March 27 is the first-ever Muslim Women's Day, and it's already attracted tons of support and love from both Muslim people and non-Muslim people alike who believe in passing the mic to Muslim women. Linda Sarsour, the former executive director of the Arab American Association of New York who also helped organize the Women's March, supported the notion on Twitter. And her tweet about Muslim Women's Day explains why people need to stand together more than ever. She wrote:
The vitriol, venom, hate on the #MuslimWomensDay hashtag tells you why we need to celebrate Muslim women. Keep shining ladies.
Sarsour's tweet opens up an important conversation addressing the criticism that simply having a day dedicated to Muslim women has generated. In spite of the outpouring of love for March 27 being Muslim Women's Day, there has been noticeable backlash from far-right voices as well as run-of-the-mill trolls who derive pleasure from harassing just about anyone online.
If you do a primary search on Twitter by going through the #MuslimWomensDay hashtag, you will notice that Twitter users who oppose the day use a combination of fake photos, ultra-nationalist rage against Islam, and a load of exclamation marks to get their point across.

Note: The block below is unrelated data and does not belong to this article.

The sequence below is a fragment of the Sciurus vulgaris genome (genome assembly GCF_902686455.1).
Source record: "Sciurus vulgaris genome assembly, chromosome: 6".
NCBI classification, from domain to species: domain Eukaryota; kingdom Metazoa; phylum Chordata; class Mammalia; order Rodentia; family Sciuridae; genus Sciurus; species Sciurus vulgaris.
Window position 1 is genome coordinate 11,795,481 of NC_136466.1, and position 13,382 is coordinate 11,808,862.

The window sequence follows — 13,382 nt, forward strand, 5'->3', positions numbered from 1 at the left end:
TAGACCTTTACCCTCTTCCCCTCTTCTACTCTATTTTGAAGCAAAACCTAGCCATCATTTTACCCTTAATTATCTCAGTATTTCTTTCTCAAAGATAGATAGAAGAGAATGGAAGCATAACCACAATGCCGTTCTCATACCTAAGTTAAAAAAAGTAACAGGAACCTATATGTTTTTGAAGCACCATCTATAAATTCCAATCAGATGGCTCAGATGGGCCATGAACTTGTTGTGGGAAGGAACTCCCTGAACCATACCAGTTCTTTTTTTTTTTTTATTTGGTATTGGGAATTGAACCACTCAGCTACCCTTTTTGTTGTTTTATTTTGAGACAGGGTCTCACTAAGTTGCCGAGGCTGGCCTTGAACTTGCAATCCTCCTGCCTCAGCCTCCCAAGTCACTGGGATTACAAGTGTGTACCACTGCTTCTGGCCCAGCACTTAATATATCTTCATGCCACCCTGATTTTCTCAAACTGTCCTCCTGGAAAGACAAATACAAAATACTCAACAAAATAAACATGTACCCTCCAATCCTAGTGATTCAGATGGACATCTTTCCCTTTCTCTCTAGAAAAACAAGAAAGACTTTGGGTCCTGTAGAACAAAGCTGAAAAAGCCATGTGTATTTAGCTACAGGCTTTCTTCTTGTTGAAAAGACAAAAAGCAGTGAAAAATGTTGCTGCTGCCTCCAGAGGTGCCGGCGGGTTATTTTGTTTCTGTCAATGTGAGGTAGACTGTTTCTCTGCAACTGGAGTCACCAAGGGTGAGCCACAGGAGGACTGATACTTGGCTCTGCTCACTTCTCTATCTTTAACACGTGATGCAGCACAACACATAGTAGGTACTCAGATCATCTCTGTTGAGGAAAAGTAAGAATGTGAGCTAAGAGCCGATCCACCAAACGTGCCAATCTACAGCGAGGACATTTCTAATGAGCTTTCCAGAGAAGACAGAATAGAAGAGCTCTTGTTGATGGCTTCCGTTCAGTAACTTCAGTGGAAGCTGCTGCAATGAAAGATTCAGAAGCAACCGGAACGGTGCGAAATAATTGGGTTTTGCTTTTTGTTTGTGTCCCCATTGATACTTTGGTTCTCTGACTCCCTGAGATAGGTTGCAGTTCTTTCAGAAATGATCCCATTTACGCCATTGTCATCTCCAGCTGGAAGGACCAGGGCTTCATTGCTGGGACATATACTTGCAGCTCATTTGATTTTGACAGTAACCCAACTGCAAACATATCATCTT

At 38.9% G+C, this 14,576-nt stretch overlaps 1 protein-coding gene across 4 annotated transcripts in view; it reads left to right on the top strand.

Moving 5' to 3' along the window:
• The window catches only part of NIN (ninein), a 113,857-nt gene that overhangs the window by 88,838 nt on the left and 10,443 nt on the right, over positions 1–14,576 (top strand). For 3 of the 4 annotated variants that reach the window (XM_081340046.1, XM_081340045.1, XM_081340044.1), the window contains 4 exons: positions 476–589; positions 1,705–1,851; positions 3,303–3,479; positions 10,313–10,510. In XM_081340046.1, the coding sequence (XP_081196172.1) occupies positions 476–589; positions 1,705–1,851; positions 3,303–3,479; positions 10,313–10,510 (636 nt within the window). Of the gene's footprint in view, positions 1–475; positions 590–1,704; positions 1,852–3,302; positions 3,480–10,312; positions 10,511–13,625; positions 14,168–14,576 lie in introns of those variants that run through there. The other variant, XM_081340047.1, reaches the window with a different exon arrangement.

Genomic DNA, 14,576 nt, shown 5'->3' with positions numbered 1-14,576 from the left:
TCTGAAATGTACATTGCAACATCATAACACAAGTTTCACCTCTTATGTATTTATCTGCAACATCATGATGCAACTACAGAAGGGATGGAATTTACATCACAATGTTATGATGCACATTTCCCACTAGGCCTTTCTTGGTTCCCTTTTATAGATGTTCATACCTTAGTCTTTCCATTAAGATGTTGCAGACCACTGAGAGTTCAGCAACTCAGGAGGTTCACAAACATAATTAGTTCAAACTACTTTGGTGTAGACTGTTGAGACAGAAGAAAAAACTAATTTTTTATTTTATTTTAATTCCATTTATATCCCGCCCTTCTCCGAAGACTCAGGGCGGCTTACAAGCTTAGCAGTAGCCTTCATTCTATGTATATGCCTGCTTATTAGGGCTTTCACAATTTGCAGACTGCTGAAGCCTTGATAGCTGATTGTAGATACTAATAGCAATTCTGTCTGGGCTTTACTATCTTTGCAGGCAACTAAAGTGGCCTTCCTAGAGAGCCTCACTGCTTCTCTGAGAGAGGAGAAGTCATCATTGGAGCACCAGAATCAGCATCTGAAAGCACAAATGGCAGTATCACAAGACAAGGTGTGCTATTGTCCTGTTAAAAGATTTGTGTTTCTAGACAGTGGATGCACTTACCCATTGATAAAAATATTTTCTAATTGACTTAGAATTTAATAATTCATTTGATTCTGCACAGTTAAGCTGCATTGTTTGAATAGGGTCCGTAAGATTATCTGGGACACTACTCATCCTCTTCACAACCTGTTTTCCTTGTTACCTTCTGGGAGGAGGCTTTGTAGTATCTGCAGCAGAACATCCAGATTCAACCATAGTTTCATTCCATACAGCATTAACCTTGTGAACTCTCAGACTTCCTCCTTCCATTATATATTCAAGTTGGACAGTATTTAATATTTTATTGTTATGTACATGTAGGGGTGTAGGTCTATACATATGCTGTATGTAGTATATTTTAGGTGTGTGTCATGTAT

For example, some people who are reacting negatively to Muslim Women's Day seem to believe that it is a day only for "Western Muslim women," even though there is no proof that any organizer behind the initiative has said something like that. Much of the opposition to the day itself seems to stem from the belief that "Western" countries are much more progressive than the ambiguous and ill-defined "East" in terms of women's rights.
But you don't need an extensive understanding of history to know that women's rights remain controversial in the "Western" nations, such as the United States, as well. In a most recent example, Trump's condition laid out for Planned Parenthood proves that a woman's access to reproductive healthcare - a fundamental right - is still up for debate in the United States.
Here's the thing: women's advancement should not be a contest. Oppositional tweets, including the vitriolic racism targeting Muslim women, fail to realize something so basic. It is more than possible to uphold Muslim women and non-Muslim women in the same breath. Those who oppose Muslim Women's Day fail to understand simple things like solidarity, as well as that the need to celebrate Muslim women should not be viewed as diametrically opposed to other identities.
Opponents forget that March 27 is a golden opportunity to build bridges with Muslim women over the many issues of empowerment, autonomy, expression, and much more. At the end of the day, antagonistic responses to Sarsour's tweet — and the day in general — legitimize the initiative for March 27 and prove why we need Muslim Women's Day in the first place.
Most importantly, it shows that when one is so engulfed in bigotry and a lack of knowledge about a religion with 1.7 billion followers in dozens and dozens of countries across the world, they miss out on the beautiful and critical openings for friendship, alliances, and compassion.